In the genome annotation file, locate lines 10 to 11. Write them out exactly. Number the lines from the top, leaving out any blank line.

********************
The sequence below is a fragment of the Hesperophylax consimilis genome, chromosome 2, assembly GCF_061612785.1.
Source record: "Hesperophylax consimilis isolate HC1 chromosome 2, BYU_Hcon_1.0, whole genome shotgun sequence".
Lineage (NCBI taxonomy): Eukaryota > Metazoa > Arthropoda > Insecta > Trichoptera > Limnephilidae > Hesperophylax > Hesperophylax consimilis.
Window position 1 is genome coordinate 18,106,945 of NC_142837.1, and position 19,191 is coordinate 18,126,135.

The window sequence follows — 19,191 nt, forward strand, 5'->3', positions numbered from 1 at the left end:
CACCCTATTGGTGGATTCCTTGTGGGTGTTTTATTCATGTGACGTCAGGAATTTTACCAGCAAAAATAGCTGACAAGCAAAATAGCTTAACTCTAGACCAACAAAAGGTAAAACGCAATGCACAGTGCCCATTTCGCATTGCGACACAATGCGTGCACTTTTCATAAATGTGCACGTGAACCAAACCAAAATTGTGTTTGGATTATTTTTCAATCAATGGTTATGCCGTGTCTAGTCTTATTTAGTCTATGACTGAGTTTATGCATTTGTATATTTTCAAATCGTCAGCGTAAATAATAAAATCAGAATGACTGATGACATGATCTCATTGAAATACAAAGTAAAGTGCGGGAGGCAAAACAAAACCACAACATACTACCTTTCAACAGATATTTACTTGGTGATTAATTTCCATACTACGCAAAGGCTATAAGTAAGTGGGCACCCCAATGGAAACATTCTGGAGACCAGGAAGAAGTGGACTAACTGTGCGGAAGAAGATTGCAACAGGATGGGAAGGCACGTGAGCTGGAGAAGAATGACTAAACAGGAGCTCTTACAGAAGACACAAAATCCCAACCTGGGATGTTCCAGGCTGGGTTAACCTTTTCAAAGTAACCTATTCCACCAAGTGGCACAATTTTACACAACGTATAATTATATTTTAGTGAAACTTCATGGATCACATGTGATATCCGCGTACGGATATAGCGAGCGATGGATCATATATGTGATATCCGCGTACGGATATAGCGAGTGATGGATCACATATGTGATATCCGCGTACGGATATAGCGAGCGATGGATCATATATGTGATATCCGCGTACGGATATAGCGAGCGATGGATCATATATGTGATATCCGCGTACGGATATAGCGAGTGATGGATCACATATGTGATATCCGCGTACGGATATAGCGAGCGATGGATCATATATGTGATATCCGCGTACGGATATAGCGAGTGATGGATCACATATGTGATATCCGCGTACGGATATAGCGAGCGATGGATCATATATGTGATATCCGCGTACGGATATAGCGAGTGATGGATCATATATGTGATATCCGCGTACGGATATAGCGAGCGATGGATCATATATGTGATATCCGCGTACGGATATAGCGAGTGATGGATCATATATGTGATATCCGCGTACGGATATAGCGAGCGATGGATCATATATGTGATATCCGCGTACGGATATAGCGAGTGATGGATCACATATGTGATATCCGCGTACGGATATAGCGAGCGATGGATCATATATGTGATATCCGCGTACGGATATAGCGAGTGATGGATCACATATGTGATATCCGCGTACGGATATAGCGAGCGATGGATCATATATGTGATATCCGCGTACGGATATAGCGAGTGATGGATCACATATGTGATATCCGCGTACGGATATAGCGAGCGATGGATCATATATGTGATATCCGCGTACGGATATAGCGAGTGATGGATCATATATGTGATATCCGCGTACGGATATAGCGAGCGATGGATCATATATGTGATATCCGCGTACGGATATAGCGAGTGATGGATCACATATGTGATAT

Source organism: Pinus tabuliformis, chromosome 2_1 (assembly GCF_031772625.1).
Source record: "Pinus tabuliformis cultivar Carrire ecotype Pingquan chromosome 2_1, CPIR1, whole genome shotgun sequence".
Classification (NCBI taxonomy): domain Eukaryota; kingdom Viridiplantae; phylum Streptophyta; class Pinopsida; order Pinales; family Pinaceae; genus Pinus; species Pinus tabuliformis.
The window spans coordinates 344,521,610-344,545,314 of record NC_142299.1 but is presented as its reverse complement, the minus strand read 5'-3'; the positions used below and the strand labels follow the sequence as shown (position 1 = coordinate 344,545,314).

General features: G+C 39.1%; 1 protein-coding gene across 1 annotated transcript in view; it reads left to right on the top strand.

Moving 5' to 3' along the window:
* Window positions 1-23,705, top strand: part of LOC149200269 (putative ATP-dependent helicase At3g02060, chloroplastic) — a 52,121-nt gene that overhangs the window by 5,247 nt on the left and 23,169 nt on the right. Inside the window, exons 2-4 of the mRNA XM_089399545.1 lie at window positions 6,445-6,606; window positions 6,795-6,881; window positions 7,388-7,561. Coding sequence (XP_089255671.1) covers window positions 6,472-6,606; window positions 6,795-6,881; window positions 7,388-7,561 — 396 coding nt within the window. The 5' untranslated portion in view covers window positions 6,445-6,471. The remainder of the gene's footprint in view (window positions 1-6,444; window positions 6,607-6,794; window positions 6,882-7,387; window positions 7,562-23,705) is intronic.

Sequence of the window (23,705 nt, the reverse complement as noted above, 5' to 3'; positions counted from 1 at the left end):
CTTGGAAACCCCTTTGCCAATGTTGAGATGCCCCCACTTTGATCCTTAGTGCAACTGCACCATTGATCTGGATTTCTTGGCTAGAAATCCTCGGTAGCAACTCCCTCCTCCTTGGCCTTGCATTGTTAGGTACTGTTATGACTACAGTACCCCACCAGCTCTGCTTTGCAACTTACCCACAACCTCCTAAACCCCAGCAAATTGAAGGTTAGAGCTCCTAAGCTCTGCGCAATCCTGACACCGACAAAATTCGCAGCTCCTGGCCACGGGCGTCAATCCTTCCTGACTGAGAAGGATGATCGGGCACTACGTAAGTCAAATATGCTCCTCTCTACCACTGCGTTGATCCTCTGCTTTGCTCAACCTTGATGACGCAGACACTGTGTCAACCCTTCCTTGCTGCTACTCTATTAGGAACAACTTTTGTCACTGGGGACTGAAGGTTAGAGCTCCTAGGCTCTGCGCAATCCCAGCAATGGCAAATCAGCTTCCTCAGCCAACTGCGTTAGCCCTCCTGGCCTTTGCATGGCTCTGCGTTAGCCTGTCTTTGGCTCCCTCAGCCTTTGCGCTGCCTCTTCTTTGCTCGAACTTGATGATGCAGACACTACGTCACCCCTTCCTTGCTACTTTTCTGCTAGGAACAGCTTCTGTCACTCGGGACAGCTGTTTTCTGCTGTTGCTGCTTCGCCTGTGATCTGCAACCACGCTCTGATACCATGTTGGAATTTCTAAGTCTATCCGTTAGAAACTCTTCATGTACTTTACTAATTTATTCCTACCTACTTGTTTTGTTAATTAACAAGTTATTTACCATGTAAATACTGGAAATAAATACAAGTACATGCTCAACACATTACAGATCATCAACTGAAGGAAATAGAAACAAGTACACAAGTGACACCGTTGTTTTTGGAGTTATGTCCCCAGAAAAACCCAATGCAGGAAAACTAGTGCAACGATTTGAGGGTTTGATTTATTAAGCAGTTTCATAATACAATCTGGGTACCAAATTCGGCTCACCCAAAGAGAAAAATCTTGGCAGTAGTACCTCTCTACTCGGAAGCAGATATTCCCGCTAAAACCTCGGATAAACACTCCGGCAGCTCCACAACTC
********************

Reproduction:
The window spans coordinates 344,521,610-344,545,314 of record NC_142299.1 but is presented as its reverse complement, the minus strand read 5'-3'; the positions used below and the strand labels follow the sequence as shown (position 1 = coordinate 344,545,314).

General features: G+C 39.1%; 1 protein-coding gene across 1 annotated transcript in view; it reads left to right on the top strand.